Prioritizing Alternatives in AHP


Analytical Hierarchical Process or AHP as it is more commonly known (learn more) is a structured method for organizing and analyzing complex decisions. Developed by Thomas L Saaty in the 1970s, it is based on mathematics and psychology and has been studied extensively and refined ever since, with annual conferences in exotic places. decisionAccelerator implements AHP as a means to implement fast decisions.

There are five basic steps to creating a decision model:

  1. Define the goal

  2. Define the objectives/criteria (by which to evaluate the alternatives)

  3. Prioritize the objectives

  4. Define the alternatives (for achieving the goal)

  5. Prioritize the alternatives

The premise here is if you fulfill all of the objectives, then you will fulfill the goal. In complex decisions where there are multiple alternatives, the choice is not immediately obvious, i.e. there is no clear winner, so what we're attempting to find out is which alternative best fits the goal. Knowing this, we can (in principle), easily make the decision.

By following this framework above and putting structure around the decision, in other words, rationalizing the decision, and by doing it with the stakeholders of the decision, consensus can be reached very quickly (hence the name decisionAccelerator).

The core of the AHP approach is the way objectives and alternatives are prioritized. The objectives are prioritized using a pair-wise approach where the objectives are pairwise compared against the goal for importance. The ratings for importance are typically expressed using words such as Moderate, Strong, Very Strong, Extreme, etc in order to humanize the decision.

As an example, let's say our goal is to become an $1B company. Let's say two of our objectives are Increase revenue and Reduce costs. When we come to do the pair-wise, we will ask:

Which is more important to achieving our goal of becoming a $1B company increasing revenue or reducing costs?

As you may envision, such a question can and does invoke some discussion amongst the stakeholders - and this is the point. It gets at the core of why these decisions are difficult to make. If providing a rationale, logical framework helps to gain consensus, then the battle has been won.

Coming back to our example, a typical response may be: Increasing revenue is Strongly more important than reducing costs.

Although voting can be used as a means to enter judgements, we prefer to facilitate the group discussion, as it's the discussion and reaching consensus rather than the final entered value that is important. As Dwight D. Eisenhower once said: Plans are worthless, but planning is everything.

How these weights are ultimately used to derive the priorities is complex and beyond the scope of this note. The focus of this note is the prioritization of the alternatives. First, let us establish some terminology in decisionAccelerator. Objectives have a rating and are alternatives are ranked vs. each objective using the rating of the objective. decisionAccelerator has six ways an objective can be rated (or quantified):

  1. Values

  2. Values ($) (just another form of Values but formatted for currency)

  3. Percent (essentially a 0-1 scale formatted as a percentage)

  4. Linear, e.g. 1-10 scale

  5. Step Function (values entered and converted to a custom scale, e.g. Low-Medium-High)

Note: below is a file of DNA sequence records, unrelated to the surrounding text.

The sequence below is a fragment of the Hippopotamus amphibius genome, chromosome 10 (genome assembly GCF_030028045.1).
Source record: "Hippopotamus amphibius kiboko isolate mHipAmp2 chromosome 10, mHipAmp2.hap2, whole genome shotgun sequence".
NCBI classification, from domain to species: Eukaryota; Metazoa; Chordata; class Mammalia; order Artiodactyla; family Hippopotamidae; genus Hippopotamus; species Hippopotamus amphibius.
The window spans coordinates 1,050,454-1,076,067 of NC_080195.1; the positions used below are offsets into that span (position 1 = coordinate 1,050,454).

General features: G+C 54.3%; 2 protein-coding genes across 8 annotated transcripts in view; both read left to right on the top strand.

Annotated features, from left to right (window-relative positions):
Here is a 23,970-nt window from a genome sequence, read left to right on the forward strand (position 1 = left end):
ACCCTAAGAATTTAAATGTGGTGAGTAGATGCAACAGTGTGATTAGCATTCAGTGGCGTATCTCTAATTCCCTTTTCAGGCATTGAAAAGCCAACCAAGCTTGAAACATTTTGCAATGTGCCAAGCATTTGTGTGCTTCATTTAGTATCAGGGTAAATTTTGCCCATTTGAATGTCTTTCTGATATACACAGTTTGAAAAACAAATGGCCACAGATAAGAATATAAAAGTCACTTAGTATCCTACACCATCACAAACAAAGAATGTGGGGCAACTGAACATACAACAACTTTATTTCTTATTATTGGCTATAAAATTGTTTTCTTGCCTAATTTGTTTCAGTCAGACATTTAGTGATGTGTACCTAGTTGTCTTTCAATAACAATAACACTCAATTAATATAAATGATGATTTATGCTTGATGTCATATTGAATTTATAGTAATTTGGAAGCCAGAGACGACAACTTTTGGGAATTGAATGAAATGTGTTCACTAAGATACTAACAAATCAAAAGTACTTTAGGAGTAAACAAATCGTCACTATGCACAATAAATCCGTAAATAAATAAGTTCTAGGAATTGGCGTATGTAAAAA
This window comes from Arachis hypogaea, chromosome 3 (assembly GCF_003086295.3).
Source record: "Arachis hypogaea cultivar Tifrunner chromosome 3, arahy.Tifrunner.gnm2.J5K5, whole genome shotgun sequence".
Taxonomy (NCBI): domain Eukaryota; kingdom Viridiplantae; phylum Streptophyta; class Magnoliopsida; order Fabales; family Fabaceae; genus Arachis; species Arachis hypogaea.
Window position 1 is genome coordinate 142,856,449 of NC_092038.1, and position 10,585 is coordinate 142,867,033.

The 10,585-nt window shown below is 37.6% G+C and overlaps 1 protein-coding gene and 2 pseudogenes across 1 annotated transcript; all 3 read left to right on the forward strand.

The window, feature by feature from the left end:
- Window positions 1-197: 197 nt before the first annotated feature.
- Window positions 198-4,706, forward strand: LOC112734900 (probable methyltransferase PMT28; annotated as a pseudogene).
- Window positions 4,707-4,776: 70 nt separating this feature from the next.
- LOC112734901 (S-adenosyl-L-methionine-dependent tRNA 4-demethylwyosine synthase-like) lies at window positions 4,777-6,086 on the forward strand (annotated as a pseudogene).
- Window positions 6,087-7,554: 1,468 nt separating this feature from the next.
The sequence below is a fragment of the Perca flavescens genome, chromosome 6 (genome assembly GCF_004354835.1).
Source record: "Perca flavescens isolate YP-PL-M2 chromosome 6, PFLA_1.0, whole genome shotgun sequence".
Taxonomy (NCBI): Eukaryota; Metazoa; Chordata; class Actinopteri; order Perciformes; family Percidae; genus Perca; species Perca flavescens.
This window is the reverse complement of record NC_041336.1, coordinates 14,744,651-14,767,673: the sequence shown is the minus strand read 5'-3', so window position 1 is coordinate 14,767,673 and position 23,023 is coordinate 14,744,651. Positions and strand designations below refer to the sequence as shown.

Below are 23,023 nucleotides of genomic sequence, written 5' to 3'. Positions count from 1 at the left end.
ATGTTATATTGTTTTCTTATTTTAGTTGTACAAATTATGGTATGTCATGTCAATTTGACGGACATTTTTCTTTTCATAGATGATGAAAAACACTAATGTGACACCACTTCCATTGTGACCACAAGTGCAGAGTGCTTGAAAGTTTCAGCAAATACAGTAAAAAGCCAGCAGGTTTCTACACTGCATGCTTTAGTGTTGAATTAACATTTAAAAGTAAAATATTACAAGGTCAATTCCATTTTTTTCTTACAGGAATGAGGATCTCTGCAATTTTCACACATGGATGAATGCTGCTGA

6. Custom, e.g. Low-Medium-High

Once the rating has been defined for each objective, the alternatives are ranked (evaluated) vs. each objectve w.r.t. how much that alternative contributes to that objective. The net result is a prioritized list of alternatives. So how does AHP/decisionAccelerator use (technically, the correct word is synthesize) the ranked values to end up with a prioritized list of alternatives?

The "normal" approach typically practiced by companies is the Grid approach. Here, the same scale is used for each objective (typically a 1-5 or 1-10 scale) and the value entered is simply multiplied by the priority of it's objective (which in turn have usually been determined in an ad-hoc manner). The result (priority) is simply "a number", the higher the number, the higher the alternative is ranked. The problem with this approach is the numbers are rather meaningless. In other words, there is no sense of relative importance. To make sense of the numbers, they need to be normalized, but this is rarely done.

The method originally adopted by AHP is the Distributed mode. The priorities (out of a total of 100%) are distributed relative to their ranking when compared to the ideal (best case) alternative. However, Distributed mode also has the effect that rank reversalcan occur. Rank reversal is when an alternative is added or removed from the list, and when this happens, the underlying ranking of the remaining alternatives can change (more here on rank reversal if you feel inclined). This is important, let's walk through an example to describe this.

Let's say we have 10 alternatives (numbered 1-10, with #1 being the highest ranked alternative, #2 being the second highest ranked alternative, etc. all the way down to the lowest ranked alternative, #10). Now consider that alternative #7 is removed from the list. When the priorities are re-calculated and re-distributed, the remaining alternatives could be ranked in a different order,for example, alternatives #2 and #3 could switch, such that alternative #3 would now become the second highest ranked alternative and #2 the third highest ranked alternative, even though there was no connection with alternative #7 (this alternative is often called the irrelevantalternative).